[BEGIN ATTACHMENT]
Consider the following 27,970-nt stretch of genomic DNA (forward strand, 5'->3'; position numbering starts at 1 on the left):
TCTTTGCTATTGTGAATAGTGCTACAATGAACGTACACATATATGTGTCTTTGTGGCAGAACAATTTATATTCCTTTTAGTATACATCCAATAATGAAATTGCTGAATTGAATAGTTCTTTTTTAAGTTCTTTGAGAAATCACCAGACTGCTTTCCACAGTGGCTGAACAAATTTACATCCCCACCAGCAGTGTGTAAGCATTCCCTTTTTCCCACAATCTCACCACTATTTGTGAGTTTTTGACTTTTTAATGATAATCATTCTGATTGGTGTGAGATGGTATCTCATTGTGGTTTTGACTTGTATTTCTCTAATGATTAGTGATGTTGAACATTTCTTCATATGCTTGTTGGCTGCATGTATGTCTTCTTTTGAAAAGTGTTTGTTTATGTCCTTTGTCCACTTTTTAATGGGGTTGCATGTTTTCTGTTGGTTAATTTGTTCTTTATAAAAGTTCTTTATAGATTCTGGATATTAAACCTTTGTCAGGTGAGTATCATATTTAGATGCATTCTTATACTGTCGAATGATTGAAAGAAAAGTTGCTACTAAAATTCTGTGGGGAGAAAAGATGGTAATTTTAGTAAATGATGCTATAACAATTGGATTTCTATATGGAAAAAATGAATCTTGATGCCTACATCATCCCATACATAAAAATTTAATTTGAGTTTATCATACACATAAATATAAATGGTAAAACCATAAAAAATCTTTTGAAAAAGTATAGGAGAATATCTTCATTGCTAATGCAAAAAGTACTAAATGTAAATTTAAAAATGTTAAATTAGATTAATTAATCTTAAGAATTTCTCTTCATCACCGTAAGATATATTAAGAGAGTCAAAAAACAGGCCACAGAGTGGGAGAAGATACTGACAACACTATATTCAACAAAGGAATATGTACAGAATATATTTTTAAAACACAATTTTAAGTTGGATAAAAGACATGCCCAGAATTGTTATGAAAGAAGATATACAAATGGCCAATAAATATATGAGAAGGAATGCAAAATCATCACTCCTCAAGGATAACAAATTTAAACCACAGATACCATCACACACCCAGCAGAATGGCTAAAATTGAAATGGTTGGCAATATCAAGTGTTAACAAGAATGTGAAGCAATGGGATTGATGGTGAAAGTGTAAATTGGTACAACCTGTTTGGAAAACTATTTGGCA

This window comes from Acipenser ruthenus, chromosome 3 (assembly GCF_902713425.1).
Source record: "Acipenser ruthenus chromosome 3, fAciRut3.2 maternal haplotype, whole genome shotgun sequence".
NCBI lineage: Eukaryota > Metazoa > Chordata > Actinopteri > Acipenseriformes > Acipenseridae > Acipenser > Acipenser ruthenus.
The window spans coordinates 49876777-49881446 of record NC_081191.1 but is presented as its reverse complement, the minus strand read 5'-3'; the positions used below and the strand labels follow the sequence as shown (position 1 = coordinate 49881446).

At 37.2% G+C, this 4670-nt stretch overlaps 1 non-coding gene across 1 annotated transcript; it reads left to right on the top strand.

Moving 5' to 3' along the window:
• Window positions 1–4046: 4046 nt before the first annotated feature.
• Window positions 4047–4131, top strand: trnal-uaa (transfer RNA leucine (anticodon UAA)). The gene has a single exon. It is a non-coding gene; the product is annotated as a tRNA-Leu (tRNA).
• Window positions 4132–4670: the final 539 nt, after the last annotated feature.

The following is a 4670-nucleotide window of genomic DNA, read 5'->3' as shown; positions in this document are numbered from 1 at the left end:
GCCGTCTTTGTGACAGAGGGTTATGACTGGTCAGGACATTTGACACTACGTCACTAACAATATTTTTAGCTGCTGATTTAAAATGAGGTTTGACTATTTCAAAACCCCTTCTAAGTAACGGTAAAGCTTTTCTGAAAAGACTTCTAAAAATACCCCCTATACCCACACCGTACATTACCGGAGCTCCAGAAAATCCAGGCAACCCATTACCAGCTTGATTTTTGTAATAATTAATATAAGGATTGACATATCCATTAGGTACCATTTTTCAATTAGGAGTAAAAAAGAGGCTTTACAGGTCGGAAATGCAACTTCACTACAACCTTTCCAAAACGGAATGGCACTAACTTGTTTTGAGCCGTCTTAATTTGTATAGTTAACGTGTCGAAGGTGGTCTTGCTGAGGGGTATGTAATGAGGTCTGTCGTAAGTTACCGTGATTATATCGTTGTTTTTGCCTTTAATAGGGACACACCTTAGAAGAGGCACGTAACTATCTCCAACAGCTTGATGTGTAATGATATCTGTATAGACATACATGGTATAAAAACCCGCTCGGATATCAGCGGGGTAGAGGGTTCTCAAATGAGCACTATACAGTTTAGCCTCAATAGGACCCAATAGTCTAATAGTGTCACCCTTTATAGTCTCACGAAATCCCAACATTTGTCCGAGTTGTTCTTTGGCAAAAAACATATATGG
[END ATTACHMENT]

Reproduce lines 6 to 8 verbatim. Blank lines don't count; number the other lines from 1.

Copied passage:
The window spans coordinates 49876777-49881446 of record NC_081191.1 but is presented as its reverse complement, the minus strand read 5'-3'; the positions used below and the strand labels follow the sequence as shown (position 1 = coordinate 49881446).

At 37.2% G+C, this 4670-nt stretch overlaps 1 non-coding gene across 1 annotated transcript; it reads left to right on the top strand.

Moving 5' to 3' along the window: